The UN creates a new rapporteur on the right to privacy in the digital age

In a highly anticipated resolution passed on March 26, 2015, the UN Human Rights Council decided to appoint a special rapporteur on the right to privacy, with a particular focus on issues arising in the digital age. The resolution was welcomed by international civil society organizations, which have been advocating for the creation of a special mandate from the months following the revelations of Edward Snowden. Spearheaded by Germany and Brazil and passed by consensus, the resolution is an affirmation that government communications surveillance continues to concern the international community nearly two years after the first disclosure.

Despite the validation from the United Nations that this issue merits continued focus, the flurry of recent international reports, resolutions, and legal challenges involving the right to privacy in digital communications may lead observers to question what new contributions a rapporteur can add to the international debate. This post contains an overview of the international legal developments around this issue to date, and a second post will offer some thoughts as to where the new rapporteur might direct her or his focus.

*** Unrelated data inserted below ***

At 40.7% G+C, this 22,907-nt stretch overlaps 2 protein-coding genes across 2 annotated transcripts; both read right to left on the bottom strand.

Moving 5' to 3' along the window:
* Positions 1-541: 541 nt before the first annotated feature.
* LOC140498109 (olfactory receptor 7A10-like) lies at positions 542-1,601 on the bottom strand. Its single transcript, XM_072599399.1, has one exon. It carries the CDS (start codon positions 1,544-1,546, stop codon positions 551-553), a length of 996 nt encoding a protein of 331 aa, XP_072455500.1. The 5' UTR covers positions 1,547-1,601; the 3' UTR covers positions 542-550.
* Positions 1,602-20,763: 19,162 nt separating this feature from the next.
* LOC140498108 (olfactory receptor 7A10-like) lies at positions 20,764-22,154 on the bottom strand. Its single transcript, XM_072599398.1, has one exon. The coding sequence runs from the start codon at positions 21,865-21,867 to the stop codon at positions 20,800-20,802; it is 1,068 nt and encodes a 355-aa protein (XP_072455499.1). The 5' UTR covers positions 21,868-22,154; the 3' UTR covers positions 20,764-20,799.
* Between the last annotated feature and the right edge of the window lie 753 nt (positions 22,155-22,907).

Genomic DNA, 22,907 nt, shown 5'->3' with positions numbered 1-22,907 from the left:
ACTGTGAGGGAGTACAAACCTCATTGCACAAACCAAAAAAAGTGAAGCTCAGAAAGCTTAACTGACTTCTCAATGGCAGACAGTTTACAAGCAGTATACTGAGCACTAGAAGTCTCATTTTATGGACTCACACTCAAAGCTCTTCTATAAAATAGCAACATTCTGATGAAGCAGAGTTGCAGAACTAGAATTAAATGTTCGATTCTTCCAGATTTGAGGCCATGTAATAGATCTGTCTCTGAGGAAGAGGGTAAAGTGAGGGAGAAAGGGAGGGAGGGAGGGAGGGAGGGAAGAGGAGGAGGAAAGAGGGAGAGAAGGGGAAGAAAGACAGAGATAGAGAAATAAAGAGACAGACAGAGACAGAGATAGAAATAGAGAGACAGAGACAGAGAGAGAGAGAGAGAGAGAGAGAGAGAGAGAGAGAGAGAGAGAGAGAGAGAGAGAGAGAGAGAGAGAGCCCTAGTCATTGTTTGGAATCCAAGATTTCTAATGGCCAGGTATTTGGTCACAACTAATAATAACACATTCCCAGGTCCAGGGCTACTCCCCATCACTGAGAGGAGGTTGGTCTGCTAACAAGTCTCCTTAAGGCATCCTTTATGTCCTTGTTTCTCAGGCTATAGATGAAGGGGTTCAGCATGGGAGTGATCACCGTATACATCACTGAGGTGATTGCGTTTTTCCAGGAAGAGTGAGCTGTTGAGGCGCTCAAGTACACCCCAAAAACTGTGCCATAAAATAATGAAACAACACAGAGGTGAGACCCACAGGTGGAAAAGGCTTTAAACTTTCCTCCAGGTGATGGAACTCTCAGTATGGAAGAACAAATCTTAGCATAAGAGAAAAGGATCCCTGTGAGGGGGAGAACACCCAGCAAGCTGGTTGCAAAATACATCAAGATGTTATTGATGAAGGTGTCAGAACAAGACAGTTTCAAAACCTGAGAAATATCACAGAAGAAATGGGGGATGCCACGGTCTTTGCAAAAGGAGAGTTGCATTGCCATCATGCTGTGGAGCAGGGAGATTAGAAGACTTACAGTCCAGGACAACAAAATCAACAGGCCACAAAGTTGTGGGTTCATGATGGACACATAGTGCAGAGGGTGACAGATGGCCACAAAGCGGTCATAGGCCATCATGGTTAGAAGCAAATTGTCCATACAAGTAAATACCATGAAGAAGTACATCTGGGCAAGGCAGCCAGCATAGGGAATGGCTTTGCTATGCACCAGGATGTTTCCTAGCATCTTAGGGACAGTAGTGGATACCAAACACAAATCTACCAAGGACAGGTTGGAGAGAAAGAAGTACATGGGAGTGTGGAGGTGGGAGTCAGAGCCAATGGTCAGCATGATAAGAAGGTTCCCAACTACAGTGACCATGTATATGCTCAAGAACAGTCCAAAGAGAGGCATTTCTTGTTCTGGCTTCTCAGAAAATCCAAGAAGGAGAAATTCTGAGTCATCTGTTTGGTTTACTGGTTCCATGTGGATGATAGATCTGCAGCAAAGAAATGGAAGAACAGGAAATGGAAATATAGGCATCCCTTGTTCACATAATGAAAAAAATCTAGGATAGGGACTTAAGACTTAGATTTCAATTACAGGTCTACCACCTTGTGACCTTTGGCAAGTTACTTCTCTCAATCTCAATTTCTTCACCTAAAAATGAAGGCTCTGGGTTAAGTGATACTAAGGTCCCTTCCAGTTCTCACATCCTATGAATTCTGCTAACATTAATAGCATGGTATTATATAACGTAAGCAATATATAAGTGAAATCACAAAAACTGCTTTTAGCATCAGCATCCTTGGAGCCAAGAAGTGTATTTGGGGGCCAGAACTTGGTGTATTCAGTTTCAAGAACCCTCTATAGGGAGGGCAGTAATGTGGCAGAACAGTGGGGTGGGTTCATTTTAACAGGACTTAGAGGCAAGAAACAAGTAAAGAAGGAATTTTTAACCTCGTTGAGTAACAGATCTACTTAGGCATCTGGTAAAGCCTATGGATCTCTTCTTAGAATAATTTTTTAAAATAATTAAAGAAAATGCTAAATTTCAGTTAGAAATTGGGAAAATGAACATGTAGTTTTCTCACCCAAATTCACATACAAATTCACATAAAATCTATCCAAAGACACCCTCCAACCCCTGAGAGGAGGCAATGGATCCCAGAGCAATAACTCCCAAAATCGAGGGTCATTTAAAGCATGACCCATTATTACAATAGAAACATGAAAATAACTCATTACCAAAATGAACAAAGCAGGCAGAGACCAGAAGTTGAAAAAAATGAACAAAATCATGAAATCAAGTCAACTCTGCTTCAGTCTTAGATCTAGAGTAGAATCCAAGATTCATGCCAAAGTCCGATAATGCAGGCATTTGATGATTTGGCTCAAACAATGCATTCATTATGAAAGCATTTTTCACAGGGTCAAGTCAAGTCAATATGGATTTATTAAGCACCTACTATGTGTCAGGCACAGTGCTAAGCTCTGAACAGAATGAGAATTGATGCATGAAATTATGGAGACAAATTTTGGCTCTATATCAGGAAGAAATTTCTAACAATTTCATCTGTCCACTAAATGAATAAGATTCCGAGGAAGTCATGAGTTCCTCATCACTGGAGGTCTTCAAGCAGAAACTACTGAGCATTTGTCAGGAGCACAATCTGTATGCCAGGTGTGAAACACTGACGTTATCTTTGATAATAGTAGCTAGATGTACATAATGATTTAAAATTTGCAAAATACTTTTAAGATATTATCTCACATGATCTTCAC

The right to privacy is established in Article 17 of the International Covenant on Civil and Political Rights and Article 12 of the Universal Declaration of Human Rights, as well as in the regional human rights treaties. Since the Klass and others v. Germany case of 1978, the European Court of Human Rights has issued the greatest number of relevant precedents on privacy and communications surveillance. The UN Human Rights Committee’s brief General Comment 16 of 1988 on the right to privacy predates most of the technologies that occupy current headlines, and it is not consistent with the standards being applied at the time by the European Court. The comment maintains that “[s]urveillance, whether electronic or otherwise, interceptions of telephonic, telegraphic and other forms of communication, wire‑tapping and recording of conversations should be prohibited.”

In 2009, the report of special rapporteur on counter-terrorism and human rights Martin Scheinin dealt with communications surveillance and marked an increasing interest in issues arising in the digital age on the part of the UN human rights system. Human Rights Council Resolution 20/8 of July 5, 2012, while not specifically mentioning the right to privacy, affirmed that the same rights that people have offline must also be protected online. The 2013 report of UN special rapporteur for freedom of expression Frank La Rue, released publicly days before the first Snowden revelation, explored the key issues and standards related to the right to privacy and communications surveillance.